The FBI has joined the Boeing 737 MAX 8 investigation, focusing on how the aircraft got approved by the FAA. Questions have been raised by officials after two Boeing 737 MAX 8 crashes, particularly in regards as to why the aircraft was authorized to be flown without retraining of pilots.
What are the details?
Boeing’s entire 737 MAX 8 line up has been grounded following two recent aircraft crashes, both of them fatal.
As investigators pieced together what happened, they noticed that both incidents had shocking similarities. As such, it appears that there might be an inherent flaw with the Boeing 737 MAX 8’s autopilot and its sensor network.
This presents a problem for pilots who only have experience flying the earlier version of the Boeing 737 (third generation such as the -800 series). With no retraining specified as necessary, they would not know how to correct this error if it occurred onboard.
The reason they don’t know, or rather why they are not trained to deal with it, is because the 737 MAX 8 has the same ‘type’ rating as the 737-800. A new aircraft requires new training, whilst a new model of an old type is the same ‘aircraft’.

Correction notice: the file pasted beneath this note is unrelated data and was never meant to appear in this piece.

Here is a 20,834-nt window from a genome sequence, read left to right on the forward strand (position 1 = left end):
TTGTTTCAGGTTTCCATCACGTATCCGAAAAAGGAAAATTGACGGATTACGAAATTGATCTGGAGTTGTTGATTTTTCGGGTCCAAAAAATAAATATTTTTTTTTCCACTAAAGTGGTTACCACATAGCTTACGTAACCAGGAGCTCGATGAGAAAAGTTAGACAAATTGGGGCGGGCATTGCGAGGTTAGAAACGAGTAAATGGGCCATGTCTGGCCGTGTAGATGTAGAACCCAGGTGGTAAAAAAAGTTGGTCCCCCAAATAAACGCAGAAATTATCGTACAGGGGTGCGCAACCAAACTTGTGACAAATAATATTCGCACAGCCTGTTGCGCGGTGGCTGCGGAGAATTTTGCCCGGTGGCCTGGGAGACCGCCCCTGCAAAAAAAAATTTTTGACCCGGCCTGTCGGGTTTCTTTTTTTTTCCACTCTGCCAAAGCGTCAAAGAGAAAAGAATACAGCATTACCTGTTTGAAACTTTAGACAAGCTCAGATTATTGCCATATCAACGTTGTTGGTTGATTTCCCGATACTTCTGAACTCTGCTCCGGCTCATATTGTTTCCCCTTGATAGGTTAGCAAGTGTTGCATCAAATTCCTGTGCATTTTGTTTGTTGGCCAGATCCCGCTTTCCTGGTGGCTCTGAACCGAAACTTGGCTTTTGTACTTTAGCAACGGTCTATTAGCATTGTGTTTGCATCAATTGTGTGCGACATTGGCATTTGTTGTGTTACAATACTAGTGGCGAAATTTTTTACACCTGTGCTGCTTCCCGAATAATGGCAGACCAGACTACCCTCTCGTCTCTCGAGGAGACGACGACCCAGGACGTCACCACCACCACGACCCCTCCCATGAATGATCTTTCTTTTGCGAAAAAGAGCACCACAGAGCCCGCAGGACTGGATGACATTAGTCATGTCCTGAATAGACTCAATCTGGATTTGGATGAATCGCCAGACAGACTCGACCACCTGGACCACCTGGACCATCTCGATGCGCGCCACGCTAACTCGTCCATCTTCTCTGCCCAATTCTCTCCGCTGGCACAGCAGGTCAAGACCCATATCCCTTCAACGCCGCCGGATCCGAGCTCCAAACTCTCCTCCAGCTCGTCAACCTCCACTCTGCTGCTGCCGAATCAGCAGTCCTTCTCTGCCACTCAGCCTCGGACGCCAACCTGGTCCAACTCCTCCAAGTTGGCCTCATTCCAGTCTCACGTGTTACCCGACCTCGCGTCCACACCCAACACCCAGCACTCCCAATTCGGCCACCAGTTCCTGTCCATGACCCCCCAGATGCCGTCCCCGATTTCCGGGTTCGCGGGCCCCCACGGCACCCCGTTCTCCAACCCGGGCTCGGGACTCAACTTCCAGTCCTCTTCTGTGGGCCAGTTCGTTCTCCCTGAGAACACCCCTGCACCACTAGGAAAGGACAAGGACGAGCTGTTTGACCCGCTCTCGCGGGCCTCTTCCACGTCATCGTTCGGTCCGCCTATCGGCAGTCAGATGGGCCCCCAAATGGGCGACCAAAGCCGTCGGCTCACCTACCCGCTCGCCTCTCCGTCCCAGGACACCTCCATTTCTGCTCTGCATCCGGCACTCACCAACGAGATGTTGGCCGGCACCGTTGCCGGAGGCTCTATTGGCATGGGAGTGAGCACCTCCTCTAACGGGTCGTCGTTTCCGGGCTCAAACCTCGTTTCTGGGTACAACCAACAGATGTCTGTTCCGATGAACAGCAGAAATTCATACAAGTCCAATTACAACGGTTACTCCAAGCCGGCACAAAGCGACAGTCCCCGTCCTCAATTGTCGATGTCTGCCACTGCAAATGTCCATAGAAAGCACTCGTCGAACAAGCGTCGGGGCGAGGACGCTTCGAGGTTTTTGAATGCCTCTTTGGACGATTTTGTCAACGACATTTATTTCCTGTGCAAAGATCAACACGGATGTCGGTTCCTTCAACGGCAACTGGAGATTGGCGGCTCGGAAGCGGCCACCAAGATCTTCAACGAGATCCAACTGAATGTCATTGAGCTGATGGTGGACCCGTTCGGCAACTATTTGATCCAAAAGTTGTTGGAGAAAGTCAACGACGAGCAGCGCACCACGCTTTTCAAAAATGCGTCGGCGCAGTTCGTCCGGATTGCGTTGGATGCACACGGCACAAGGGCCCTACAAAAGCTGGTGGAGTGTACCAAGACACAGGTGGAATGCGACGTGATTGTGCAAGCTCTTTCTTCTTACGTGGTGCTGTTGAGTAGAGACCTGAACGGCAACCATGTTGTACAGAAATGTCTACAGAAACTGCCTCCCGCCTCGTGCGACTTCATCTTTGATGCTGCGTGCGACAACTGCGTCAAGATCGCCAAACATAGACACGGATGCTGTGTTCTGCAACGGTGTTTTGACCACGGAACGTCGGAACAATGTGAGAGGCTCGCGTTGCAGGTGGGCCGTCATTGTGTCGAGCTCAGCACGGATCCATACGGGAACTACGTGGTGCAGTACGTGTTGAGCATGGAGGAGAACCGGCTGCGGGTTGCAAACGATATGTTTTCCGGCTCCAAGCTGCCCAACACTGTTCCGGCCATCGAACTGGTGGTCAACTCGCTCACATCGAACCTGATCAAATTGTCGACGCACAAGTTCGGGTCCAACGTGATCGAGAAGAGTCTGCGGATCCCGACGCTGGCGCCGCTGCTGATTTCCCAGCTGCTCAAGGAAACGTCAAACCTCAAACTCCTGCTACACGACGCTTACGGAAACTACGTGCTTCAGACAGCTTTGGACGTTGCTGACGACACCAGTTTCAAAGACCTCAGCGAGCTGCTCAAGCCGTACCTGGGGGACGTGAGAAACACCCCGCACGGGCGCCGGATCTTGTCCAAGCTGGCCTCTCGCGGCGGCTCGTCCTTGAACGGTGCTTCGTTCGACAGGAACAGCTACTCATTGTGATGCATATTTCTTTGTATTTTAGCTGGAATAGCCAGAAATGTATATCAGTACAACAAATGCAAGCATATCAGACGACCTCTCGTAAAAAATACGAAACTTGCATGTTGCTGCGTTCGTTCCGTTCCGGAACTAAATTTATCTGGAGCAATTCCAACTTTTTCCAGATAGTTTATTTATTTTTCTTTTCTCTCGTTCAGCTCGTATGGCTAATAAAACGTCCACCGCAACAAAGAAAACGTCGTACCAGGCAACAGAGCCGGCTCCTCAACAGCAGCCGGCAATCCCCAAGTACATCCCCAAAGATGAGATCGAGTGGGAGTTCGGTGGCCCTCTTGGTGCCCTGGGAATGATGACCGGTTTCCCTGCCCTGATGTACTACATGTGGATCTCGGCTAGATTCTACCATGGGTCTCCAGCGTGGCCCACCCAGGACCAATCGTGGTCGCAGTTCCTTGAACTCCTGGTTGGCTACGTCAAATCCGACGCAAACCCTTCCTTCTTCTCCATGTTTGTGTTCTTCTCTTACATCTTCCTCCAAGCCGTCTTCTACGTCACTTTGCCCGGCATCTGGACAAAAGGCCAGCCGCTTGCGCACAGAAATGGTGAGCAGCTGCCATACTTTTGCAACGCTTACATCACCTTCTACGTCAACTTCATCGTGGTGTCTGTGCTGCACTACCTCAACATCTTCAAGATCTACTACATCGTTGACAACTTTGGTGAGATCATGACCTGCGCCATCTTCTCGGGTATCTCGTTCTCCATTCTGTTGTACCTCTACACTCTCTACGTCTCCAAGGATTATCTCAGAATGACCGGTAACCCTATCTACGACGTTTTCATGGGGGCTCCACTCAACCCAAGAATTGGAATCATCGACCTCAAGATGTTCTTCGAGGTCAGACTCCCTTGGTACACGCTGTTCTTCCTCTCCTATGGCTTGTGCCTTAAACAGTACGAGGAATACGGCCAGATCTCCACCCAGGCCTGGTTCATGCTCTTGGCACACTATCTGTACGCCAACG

This had lead to questions regarding how the aircraft was allowed to fly in the first place. In particular, how the FAA issued it with the same type rating, when clearly something new had been built in.
Was certification rushed?
Enter the FBI. The US government agency is looking into the relationship of the FAA and Boeing (one of America’s biggest companies) to see if there was any bias regarding certification of this aircraft. The FFA has an office near the Boeing factory in Seattle and its likely, having a close working relationship, that members of the team are intimate with Boeing. Whether or not that relationship was abused by either party will be the matter of the FBI to decide.
As reported by the Seattle Times, the FAA has pushed much of its certification process onto the airplane manufacturers in order to save time and money. The 737 MAX 8 was rushed, according to some, and much of the due diligence was pushed through.
“There was constant pressure to re-evaluate our initial decisions,” a source told the Seattle Times, “and even after we had reassessed it … there was continued discussion by management about delegating even more items down to the Boeing Company.”
The future of Boeing
The 737 MAX family of aircraft represent at least 80% of Boeing’s entire order book and, some would say, the future of the company.
The FBI is assisting the Department of Transportation in a criminal investigation. It will include a grand jury probe no less, to discover how the plane got approved. The FBI has not officially said they are investigating, but only assisting at this stage.
Investigations, especially criminal, are rare in the aviation industry. The outcome of the probe will undoubtedly have a bearing on the future of Boeing as a company.
What do you think? Is the involvement of the FBI necessary?